Daniel Zhao

University President Peter Salovey will leave office with both University and New Haven officials boasting of strong town-gown collaboration. Come July, President-elect Maurie McInnis GRD ’90 GRD ’96 will fill Salovey’s footsteps and be tasked with navigating the historically fraught relationship between Yale and its host city. 

New Haven Mayor Justin Elicker expects McInnis to preserve the strengthened relationship between the city and the University, but also hopes she will take strides to further deepen the partnership. He called on McInnis to increase the University’s voluntary contribution to the city. 

In 2021, Yale agreed to increase its voluntary contribution by $52 million over the span of six years. During that period, the University will have earmarked a total of $135.4 million for contribution to New Haven. Elicker said that the six-year agreement will soon expire and that New Haven continues to face financial challenges, primarily in the funding of public schools and public safety, goods he noted that both city residents and the University benefit from. 

“I suspect that it will continue to be a challenge for the leadership of Yale to significantly invest in the city because there’s always internal tensions between investing in the city and doing what Yale has historically done for centuries, which is investing in Yale,” Elicker said. “It will take real leadership to continue building on the work of more civic engagement and financial support to the city. That’s something that I think is hard for the leader of a university to do, and that work is difficult, but very worthwhile.”

Elicker emphasized that while his relationship with Salovey was tense when Elicker was first elected in 2019, he credited Salovey’s leadership for the 2021 agreement that secured the increased contribution. The agreement additionally created the Center for Inclusive Growth and the partial offset of lost tax revenue if Yale chooses to change a property’s use to a tax-exempt status. 

The mayor said that he spoke to McInnis on Wednesday, the day McInnis’ appointment was publicly announced. 

“It was clear in our conversation that she wants to continue the momentum that Yale and the city have in working together to improve the city,” Elicker said. “That relationship is crucially important from an economic development perspective, from a budgetary perspective, from the city’s perspective, and also for our ability to uplift many residents in the city.”

At the Seton Elm-Ivy awards in April, Yale and the City of New Haven celebrated an all-time high collaboration between the two institutions. For Salovey, who cited the 2021 agreement, “there is no turning back” from the progress the two parties have made.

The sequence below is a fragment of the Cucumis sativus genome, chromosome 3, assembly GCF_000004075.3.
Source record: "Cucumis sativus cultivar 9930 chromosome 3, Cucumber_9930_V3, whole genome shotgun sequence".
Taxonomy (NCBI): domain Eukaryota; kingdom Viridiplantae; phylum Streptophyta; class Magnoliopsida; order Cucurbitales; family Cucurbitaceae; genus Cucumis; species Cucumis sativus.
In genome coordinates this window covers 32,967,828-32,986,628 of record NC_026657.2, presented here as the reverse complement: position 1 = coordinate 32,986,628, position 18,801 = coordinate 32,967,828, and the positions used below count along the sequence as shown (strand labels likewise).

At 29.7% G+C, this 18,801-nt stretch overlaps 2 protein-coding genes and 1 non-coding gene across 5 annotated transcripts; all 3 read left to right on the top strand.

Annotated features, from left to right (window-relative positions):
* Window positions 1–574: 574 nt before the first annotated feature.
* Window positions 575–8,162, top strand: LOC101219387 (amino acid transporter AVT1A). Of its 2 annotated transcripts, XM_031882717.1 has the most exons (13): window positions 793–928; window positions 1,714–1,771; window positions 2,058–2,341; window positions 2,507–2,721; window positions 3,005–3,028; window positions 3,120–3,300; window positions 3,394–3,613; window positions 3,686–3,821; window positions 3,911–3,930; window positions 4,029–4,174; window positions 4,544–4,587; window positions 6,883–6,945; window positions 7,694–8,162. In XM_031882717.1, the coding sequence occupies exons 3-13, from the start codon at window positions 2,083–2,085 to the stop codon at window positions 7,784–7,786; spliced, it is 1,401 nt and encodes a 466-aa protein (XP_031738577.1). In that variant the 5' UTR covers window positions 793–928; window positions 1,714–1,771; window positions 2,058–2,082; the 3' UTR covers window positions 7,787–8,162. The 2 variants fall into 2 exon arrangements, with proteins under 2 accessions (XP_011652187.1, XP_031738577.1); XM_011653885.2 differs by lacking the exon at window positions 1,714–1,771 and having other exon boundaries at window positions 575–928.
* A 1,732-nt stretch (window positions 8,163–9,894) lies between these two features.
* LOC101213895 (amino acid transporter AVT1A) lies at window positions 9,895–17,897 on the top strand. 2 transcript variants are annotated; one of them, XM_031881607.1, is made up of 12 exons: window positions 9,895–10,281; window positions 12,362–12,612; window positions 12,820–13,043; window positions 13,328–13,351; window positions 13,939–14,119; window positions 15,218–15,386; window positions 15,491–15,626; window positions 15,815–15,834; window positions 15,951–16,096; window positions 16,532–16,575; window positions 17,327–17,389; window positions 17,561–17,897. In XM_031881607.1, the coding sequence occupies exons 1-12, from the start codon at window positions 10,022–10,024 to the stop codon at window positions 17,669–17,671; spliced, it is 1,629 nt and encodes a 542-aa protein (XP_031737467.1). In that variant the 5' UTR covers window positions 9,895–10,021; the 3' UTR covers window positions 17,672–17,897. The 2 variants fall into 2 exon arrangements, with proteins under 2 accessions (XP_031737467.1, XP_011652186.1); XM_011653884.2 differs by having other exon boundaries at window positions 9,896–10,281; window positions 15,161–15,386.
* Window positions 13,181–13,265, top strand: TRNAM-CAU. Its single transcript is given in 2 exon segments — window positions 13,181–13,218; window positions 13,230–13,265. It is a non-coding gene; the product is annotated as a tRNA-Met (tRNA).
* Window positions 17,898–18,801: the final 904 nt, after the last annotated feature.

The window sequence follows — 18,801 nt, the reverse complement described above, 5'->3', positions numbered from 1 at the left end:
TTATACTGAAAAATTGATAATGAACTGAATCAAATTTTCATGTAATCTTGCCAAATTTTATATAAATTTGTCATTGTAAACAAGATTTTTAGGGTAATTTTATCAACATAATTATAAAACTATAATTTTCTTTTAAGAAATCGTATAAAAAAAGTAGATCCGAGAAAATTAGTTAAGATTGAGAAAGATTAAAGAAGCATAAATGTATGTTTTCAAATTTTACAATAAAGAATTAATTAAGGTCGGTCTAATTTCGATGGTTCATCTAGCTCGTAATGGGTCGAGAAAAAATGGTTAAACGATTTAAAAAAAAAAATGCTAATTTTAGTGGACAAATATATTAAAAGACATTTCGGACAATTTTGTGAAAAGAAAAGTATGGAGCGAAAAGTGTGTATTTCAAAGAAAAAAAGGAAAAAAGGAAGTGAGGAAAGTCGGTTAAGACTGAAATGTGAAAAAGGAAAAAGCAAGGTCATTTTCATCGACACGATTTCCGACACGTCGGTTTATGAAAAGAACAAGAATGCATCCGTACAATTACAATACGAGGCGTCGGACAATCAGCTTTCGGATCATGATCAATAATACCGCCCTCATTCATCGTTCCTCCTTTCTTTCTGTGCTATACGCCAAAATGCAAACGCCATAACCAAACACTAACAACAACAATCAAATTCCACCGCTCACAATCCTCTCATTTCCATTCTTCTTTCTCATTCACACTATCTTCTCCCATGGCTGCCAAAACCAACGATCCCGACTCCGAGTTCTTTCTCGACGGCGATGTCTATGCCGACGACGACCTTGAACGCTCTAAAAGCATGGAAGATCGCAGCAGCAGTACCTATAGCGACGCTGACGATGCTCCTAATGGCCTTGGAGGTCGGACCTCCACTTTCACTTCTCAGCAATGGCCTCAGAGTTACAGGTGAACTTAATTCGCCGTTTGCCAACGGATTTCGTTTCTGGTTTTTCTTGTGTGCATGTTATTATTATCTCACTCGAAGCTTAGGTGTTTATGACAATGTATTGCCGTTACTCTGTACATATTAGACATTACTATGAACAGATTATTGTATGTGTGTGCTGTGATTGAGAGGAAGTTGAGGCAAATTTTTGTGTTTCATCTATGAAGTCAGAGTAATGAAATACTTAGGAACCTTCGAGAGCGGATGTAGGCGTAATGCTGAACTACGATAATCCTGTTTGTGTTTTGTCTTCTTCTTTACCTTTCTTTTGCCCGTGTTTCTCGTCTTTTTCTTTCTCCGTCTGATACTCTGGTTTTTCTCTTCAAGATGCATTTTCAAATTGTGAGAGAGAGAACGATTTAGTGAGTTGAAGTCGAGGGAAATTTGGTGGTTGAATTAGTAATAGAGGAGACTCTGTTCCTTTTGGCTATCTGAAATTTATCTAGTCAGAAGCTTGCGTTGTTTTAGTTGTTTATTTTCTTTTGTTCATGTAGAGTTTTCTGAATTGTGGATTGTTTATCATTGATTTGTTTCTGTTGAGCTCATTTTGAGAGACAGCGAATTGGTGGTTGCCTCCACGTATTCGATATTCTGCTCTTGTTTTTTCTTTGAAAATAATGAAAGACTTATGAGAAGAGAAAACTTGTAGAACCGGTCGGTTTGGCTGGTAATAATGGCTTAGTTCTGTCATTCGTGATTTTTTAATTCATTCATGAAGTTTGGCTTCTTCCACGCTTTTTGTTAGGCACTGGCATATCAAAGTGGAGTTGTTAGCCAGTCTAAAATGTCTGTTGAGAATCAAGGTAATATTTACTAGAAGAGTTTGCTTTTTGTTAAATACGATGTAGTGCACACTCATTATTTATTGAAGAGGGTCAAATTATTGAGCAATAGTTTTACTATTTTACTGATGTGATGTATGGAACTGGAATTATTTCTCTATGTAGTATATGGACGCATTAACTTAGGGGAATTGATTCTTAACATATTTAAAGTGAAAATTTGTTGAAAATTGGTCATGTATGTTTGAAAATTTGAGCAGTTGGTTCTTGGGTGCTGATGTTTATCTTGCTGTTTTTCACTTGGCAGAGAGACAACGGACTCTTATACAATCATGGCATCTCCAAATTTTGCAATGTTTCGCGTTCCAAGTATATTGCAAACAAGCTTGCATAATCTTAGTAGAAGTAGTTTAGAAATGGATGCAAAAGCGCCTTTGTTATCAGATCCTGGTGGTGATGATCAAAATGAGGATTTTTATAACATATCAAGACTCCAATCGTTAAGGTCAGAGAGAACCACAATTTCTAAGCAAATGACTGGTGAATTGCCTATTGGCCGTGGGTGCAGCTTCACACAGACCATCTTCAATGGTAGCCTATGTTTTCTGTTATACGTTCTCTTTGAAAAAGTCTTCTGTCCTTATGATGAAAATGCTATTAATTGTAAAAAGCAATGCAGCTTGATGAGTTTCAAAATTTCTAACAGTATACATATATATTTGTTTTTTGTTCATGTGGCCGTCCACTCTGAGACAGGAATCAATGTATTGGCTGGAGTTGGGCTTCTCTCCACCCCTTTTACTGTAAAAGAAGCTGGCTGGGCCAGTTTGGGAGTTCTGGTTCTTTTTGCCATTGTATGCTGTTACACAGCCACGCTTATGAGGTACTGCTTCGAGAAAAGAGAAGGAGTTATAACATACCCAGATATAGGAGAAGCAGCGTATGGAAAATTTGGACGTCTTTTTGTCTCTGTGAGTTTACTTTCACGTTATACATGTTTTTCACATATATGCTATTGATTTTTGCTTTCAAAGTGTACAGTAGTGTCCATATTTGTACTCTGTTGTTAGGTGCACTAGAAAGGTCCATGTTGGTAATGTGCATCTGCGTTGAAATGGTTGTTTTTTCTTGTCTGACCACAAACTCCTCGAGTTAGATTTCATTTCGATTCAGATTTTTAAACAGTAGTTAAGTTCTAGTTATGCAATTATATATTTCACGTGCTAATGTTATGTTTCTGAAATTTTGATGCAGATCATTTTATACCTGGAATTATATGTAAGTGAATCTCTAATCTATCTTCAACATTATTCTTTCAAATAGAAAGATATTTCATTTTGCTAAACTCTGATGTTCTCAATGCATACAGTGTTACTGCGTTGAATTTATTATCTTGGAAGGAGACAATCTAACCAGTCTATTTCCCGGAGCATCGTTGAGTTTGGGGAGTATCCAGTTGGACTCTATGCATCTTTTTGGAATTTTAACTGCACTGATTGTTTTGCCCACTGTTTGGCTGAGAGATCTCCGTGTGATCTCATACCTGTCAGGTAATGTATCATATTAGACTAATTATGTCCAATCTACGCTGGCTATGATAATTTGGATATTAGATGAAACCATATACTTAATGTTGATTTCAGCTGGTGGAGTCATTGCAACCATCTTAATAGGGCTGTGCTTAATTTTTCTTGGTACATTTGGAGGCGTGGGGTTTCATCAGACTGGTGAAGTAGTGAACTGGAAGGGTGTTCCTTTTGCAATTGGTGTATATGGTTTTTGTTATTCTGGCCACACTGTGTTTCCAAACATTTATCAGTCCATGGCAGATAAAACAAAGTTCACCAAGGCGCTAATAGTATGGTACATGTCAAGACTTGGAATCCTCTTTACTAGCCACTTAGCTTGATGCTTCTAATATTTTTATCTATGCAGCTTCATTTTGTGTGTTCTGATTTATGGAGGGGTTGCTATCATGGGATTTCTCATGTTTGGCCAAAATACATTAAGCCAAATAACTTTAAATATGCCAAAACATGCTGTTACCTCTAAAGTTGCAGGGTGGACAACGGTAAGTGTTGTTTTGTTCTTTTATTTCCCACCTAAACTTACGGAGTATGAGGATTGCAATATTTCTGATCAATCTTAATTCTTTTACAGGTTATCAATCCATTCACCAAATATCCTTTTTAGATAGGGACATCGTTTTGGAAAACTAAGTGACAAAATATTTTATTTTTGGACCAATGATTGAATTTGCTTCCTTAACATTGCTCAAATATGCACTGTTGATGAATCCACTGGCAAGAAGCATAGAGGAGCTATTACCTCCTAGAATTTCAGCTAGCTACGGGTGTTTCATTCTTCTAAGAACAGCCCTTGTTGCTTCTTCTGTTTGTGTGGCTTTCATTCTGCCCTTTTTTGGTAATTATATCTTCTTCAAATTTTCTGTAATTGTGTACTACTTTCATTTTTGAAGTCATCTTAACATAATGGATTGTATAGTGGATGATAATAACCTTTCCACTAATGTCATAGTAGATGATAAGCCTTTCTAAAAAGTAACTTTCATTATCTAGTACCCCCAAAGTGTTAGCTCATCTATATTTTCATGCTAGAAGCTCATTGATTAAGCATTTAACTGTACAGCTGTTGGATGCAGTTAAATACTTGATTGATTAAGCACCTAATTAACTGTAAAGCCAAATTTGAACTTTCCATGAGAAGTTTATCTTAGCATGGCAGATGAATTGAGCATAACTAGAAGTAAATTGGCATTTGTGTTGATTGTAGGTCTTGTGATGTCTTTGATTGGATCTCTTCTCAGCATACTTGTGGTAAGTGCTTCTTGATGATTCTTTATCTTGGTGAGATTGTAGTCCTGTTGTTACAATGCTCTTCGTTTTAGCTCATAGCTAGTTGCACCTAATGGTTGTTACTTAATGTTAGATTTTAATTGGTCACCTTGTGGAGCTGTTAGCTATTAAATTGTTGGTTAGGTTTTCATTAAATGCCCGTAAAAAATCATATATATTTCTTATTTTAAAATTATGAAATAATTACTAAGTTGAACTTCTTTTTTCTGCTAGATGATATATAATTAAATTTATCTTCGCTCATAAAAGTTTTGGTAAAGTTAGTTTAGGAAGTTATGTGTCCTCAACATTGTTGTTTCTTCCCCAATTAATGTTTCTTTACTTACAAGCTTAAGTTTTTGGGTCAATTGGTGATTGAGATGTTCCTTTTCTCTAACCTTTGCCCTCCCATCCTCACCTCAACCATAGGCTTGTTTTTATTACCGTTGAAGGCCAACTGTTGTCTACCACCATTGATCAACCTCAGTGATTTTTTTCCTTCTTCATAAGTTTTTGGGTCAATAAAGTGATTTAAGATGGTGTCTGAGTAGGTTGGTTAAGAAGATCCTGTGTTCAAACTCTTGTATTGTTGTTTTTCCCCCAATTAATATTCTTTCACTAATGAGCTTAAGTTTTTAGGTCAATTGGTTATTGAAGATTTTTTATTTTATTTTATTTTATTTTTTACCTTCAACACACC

While relations between Yale and the mayor’s office have grown amicable, tensions between the University and New Haven residents have continued to emerge in recent months. 

Following the University’s purchase of 59 Broadway in November, Yale’s residential property management company notified tenants not affiliated with Yale that they must leave at the end of 2024 in accordance with Yale’s affiliate-only leasing policy. A petition, created last December, called on Yale to make an exception to this policy and amassed over 645 signatures. Signees condemned the University’s “takeover” and displacement of New Haveners. 

On May 2, Yale police violently arrested two non-Yale students on Alexander Walk, as well as two Yale students, all of whom were pro-Palestine protesters on May 1. The arrests followed large pro-Palestine protests throughout the year by both Yale students and New Haven residents.

The University has also faced backlash for messaging that critics argued tied the escalation of pro-Palestine protests on campus with participation from local residents. 

“I would expect that there will continue to be challenges around students strongly expressing their views about challenges around Palestine and Israel, or other national and international issues,” Elicker said.

Amid student protests, Yale administrators worked with New Haven police officers a number of times in its response to the demonstrations. 

McInnis will assume her duties as president beginning July 1.

Lily Belle Poling covers climate and the environment. Originally from Montgomery, Alabama, she is a first year in Branford College majoring in Global Affairs and English.